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    Coat of ArmsMedia Release
    JOINT STATEMENT
    Minister for Health and Minister for Ambulance Services
    The Honourable Cameron Dick
    Minister for Innovation, Science and the Digital Economy and Minister for Small Business
    The Honourable Leeanne Enoch

    Health research gets an Advance Queensland shot in the arm

    JOINT STATEMENT

    Minister for Health and Minister for Ambulance Services
    The Honourable Cameron Dick

    Minister for Innovation, Science and the Digital Economy and Minister for Small Business
    The Honourable Leeanne Enoch

    Wednesday, April 20, 2016

    Health research gets an Advance Queensland shot in the arm

    Treating coeliac disease with gut worms and creating a new super food from the Queen Garnet plum are just two of 11 health research projects to be funded under the Queensland Government’s $180 million Advance Queensland initiative.

    Minister for Innovation, Science and the Digital Economy Leeanne Enoch today announced $1.56 million in grants for seven health research projects as part of more than $10 million of fundingfor 54 recipients through the Advance Queensland Research Fellowships and PhD Scholarships program.

    “Advance Queensland Research Fellowships and PhD Scholarships are integral to the Palasczuk Government’s vision of transforming Queensland into an economic powerhouse, based on science and innovation,” Ms Enoch said.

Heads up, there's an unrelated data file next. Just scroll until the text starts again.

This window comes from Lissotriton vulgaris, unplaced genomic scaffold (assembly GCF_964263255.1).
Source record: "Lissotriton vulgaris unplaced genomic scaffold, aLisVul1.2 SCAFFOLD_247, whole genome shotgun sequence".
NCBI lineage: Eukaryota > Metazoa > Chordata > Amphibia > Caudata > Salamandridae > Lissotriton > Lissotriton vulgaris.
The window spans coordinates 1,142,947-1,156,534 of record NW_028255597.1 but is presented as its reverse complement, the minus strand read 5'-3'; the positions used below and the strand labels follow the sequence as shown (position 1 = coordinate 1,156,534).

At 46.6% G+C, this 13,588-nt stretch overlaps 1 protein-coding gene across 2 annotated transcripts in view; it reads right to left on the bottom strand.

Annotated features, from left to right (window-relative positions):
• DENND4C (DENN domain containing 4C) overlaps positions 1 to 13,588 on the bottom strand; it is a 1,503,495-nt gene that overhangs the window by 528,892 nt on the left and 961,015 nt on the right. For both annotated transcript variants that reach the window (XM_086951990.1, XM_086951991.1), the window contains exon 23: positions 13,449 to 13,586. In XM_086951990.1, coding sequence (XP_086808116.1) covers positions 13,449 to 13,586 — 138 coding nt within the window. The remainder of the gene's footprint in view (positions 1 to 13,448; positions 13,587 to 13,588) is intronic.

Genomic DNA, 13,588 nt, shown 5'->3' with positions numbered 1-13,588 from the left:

“To qualify for funding, recipients must endeavour to translate their research into commercial outcomes and health benefits for Queenslanders.”

    Minister for Health and Ambulance Services Cameron Dick said the research funding underlined the Palaszczuk Government’s commitment to delivering world-leading medical services to Queenslanders.

    “We already have world-renowned medical researchers in Queensland and this funding will help ensure they can take their research out of the lab and turn it into a commercially viable product,” Mr Dick said.

    “The result of this will not only provide an important boost to the state economy and create jobs, but also significantly improve health outcomes for Queenslanders.”

    Immunologist Dr Paul Giacomin from the Australian Institute of Tropical Health and Medicine (AITHM) at James Cook University in Cairns has been awarded a $300,000 Advance Queensland Research Fellowship for his work on coeliac disease.

    Dr Giacomin and his team from the AITHM recently conducted a human trial at the Prince Charles Hospital in Brisbane where they infected a small group of coeliac patients with parasitic hookworms.

    “It might seem like an unlikely remedy, but we know that parasitic worms are able to survive in the human gut by dialling back our immune response, which is perfect for treating coeliac disease, which is an autoimmune disorder,” Dr Giacomin said.

    “The funding will enable us to study the mechanisms by which the worms control the immune response, including helping us to isolate the particular worm proteins that produce the anti-inflammatory effect,” he said.